Another teaching artist and storyteller also at CTN-X, Ryan Woodward had released a near proof of concept for the companion app for White Elephant, unbeknownst to him, of course, and he hit this mixed medium out of the park with an app and animated graphic novel titled Bottom of the Ninth. Ryan Woodward has a uniquely expressive style of animation that is delightful in and of itself. This style is particularly present in one of his most personal works, and one of my personal favorite animations: Thought of You. His artwork and videos describing the journey that lead to the creation of Thought of You in 2010 and then Bottom of the Ninth in 2012 have inspired and trail-blazed my passion for this project.

At CTN-X, Woodward called to attention the patterns in artistic struggle and ecstasy: Sesame Street: Don Music, Kermit the Frog. This has served me as a playful reminder to enjoy the experience of doing what I love to do.

And ya, I draw cause I like it.

The Lion King (1994) © Disney

Disney animation has at least indirectly inspired most animated pictures, and White Elephant is no exception, with frames that reference sequences from The Lion King (1994). The classic Disney films were also famous for their use of live-action as source material in drawing animals, with footage nearly always available for any animal because of the studio’s film series: True-Life Adventures. The Living Desert (1953) and The Vanishing Prairie (1954) were the first two feature films in this series and, coincidentally, were later promoted as a double-series release with a promotional cover image that shows nature in an art directed graphic style. White Elephant in part takes on a similar graphic design so that the art and the story may directed to express different bold, clear visual statements.

The Living Desert, The Vanishing Prairie (1971) © Disney

Even some artists known to have inspired Disney animation have too been referenced in the making of White Elephant, in particular the sequential photographs of animal locomotion by Eadweard Muybridge (1830-1904) as well as the drawings of Heinrich Kley (1863-1945). The former innovated the study of the motion of animals. The latter provided a unique interpretation of animals in unusual poses, and Kley's drawings also clearly had an influence on Walt Disney's “Dance of the Hours” in Fantasia (1940). In particular, Kley's dancing and skating elephants have in part informed the more complex sequences of character animation in White Elephant. In the art of animation, the ability to visualize character anatomy in its stretched states is a key to realize the architecture and the silhouette of an animated character across its range of motion.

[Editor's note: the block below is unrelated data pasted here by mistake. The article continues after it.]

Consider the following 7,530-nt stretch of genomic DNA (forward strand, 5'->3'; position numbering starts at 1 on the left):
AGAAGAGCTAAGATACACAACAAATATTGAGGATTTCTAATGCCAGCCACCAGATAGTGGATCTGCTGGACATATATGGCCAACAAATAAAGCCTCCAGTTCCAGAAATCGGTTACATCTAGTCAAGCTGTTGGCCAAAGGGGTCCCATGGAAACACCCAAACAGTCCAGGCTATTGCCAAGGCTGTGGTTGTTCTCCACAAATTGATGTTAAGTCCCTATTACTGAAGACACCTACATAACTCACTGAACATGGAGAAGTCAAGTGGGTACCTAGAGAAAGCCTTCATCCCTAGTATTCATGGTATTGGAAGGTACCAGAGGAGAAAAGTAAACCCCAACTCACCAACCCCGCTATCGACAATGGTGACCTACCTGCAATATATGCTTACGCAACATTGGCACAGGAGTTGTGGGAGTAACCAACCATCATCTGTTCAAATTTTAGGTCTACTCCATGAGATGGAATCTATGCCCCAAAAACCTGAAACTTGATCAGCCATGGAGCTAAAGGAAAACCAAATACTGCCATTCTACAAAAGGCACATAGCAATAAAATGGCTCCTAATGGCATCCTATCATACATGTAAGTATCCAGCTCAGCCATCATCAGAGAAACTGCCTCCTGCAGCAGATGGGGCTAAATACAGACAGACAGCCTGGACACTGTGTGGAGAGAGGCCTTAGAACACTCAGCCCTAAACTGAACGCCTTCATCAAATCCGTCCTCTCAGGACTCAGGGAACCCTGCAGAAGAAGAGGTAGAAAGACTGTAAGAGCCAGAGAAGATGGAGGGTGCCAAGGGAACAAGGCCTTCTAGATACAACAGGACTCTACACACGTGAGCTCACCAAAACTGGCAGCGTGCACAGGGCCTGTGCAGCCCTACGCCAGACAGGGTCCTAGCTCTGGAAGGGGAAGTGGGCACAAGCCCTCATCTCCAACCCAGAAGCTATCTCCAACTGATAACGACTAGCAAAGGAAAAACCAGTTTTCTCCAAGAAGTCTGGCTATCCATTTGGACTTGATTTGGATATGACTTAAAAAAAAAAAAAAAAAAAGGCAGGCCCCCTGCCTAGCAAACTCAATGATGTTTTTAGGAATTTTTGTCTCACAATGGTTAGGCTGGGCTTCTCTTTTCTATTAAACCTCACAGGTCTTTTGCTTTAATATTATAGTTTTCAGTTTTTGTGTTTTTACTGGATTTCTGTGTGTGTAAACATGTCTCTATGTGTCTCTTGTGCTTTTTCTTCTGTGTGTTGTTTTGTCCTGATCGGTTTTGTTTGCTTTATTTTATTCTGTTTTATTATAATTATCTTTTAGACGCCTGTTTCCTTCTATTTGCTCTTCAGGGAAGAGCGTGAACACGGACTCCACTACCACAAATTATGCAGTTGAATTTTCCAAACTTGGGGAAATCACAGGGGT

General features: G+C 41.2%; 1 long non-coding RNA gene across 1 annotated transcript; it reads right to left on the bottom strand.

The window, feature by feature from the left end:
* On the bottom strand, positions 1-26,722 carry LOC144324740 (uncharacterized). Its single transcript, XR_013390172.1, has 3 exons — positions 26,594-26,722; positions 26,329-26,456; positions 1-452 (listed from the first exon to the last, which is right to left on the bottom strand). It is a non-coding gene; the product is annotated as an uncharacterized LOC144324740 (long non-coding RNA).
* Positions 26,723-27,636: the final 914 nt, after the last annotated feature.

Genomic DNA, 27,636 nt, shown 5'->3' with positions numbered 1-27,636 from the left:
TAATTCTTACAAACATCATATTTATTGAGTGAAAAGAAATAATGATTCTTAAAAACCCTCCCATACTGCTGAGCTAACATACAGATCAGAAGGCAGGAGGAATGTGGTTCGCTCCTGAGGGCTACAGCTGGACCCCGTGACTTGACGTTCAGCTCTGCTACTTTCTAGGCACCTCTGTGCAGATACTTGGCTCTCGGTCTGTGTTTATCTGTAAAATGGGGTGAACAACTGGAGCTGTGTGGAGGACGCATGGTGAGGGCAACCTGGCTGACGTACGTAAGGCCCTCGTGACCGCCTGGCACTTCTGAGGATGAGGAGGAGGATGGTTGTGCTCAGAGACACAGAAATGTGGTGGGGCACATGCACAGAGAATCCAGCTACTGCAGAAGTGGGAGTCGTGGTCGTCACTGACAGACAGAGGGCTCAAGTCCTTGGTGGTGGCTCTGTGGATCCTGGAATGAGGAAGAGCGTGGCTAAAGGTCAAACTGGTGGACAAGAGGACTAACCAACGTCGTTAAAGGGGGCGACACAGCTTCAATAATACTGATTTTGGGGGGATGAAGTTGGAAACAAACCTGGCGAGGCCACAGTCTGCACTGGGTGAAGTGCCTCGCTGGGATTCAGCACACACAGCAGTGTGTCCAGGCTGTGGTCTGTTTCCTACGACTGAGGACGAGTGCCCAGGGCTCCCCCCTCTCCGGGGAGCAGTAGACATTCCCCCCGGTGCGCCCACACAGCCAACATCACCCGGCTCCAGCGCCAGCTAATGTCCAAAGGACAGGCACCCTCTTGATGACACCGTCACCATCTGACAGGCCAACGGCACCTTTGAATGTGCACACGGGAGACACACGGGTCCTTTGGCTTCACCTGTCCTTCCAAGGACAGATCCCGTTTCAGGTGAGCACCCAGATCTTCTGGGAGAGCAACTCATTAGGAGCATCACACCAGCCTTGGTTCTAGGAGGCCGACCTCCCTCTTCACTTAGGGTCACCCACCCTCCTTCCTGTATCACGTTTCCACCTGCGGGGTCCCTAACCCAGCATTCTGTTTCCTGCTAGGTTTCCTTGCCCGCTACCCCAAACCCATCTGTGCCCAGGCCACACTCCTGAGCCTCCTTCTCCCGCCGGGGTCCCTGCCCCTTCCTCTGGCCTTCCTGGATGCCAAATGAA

The Drawings of Heinrich Kley (1909, republished 1961), 52.

We monumentalize elephants in our culture. We showcase wildlife in our halls, in the case above-right: in a magnificent exhibit in the African Hall of the American Museum of Natural History. While this specific sculpture has had no direct influence on this project, it is an impressive example that here serves to demonstrate how we uphold elephants in our culture and yet we are causing them disappear along with much of our natural world. The monuments and the icons of elephants that are all around us underscore the diverse artistic background that has inspired White Elephant and the goal at Animat Habitat to promote wildlife conservation through art.